33.Our previous report highlighted the increased risk of adoption breakdown as a result of covid-19, due to factors including depression among parents and disruption to children’s new routines. We heard that in a recent survey of adopters’ experiences, 65% reported stress, anxiety and symptoms of post-adoption depression, while some described feeling “abandoned and forgotten” once their child had been placed with their family due to the inability to arrange face-to-face support from social workers. Dr Sue Armstrong Brown from Adoption UK told us that the challenges facing adoptive families—both those shared with birth parents, including mental health, but also those unique to their circumstances such as post-placement support—remained “a serious concern” and “something that we need to pay close attention to”.
34.Adoptive families are able to access support through the Government’s Adoption Support Fund (ASF), which provides funds to local authorities and regional adoption agencies to pay for essential therapeutic services for eligible adoptive and special guardianship order families. Dr Armstrong Brown praised the impact of the Fund as “fantastic”, but also highlighted that demand for this funding has been outstripping supply during covid-19. She told us that in response to the pandemic, the Government had expanded the range of support services that could be accessed through the ASF and that this broader scope provided “a really strong set of things to build on”. She called for the ASF to receive “long-term, ring-fenced funding, potentially at a higher level”. In its recently published Adoption Strategy, the Government stated that 2021–22 funding for the ASF will be £46 million (an increase of £1 million compared to 2020–21) but did not confirm whether the wider range of support services that were accessible last year would continue to be in scope for the Fund in 2021–22.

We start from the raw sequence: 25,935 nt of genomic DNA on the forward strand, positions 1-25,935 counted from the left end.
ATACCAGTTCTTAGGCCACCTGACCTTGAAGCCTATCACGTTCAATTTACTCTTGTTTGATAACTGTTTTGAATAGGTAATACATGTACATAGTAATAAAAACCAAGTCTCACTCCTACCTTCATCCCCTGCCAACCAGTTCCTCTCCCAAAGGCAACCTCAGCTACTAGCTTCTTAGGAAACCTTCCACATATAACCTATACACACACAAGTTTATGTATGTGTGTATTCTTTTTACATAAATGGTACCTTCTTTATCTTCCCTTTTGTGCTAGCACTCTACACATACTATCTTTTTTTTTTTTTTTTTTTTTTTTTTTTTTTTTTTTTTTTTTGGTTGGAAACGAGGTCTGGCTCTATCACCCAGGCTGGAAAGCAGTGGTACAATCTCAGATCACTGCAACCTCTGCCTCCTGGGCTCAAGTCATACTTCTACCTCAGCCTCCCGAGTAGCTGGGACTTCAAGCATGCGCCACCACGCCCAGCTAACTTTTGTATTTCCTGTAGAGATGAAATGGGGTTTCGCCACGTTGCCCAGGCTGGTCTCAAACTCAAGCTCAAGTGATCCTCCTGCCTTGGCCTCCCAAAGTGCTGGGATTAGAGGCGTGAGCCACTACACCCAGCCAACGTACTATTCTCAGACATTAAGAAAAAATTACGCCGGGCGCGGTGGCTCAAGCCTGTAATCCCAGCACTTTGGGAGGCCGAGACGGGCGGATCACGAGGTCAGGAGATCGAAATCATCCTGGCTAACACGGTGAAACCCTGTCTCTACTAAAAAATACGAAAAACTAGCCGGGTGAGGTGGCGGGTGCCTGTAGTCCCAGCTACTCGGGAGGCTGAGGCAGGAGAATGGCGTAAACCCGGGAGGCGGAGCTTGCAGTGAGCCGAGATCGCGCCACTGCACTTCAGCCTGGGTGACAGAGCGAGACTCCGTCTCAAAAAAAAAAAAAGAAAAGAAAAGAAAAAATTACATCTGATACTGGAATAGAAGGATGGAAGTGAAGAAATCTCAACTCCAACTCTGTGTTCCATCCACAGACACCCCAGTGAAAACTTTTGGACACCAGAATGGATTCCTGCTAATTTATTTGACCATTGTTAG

35.We welcome the Government’s confirmation of the increased Adoption Support Fund budget for 2021–22. We agree with our witnesses that long-term funding for this initiative should be made available, as part of comprehensive and ongoing support for adoptive parents to overcome the challenges they have faced during covid-19.
36.We recommend that the Government conduct a review of the services funded under the Adoption Support Fund’s expanded scope in 2020–21, to consider which of the services temporarily offered in response to covid-19 should continue to be in scope for the Fund in future, or even scaled up and offered as standard across the whole of England. The review’s findings should be published in advance of the 2021 Spending Review, to ensure the long-term funding necessary to achieve this can be included in future departmental spending allocations.
16 [Sally Hogg],
17 Centre for Mental Health, 16 March 2021 (accessed 17 September 2021)
18 Royal College of Psychiatrists, 1 July 2021 (Accessed 17 September 2021)
21 NHS England, (Accessed 17 September 2021)
22 NHS England, 6 April 2021 (Accessed 17 September 2021)
24 See Annex: Recommendations from July 2020 report, Recommendation 13
25 Department of Health and Social Care, 27 March 2021 (Accessed 17 September 2021)
26 Department of Health and Social Care and Cabinet Office, p.16, 27 March 2021 (Accessed 17 September 2021)
27 [Dr Sarah McMullen]
28 [Dr Sarah McMullen]
31 [Dr Sarah McMullen]
34 Ministry of Housing, Communities and Local Government, (last updated 17 May 2021, withdrawn 23 July 2021) (Accessed 17 September 2021)
35 Department for Digital, Culture, Media & Sport, (last updated 1 September 2021) (Accessed 17 September 2021)
36 Department for Education, (last updated 17 August 2021) (Accessed 17 September 2021)
37 Petitions Committee - Summary of survey: The impact of Covid 19 on new parents - one year on - ()
39 [Dr Sarah McMullen]
40 [Sally Hogg]
41 Institute of Health Visiting, 21 December 2020 (accessed 17 September 2021)
43 See Annex: Recommendations from July 2020 report, Recommendation 9
44 Petitions Committee, Second Special Report of Session 2019–21, , p.12, HC 770
45 Department of Health and Social Care, , 20 August 2021
50 For example, the Government’s announcement of this expansion cited couples’ therapy and online counselling as examples of services which could be funded via the ASF in 2020–21. See Department for Education, 10 April 2020 (accessed 17 September 2021)
52 Department for Education, 26 July 2021 (Accessed 17 Septemebr 2021)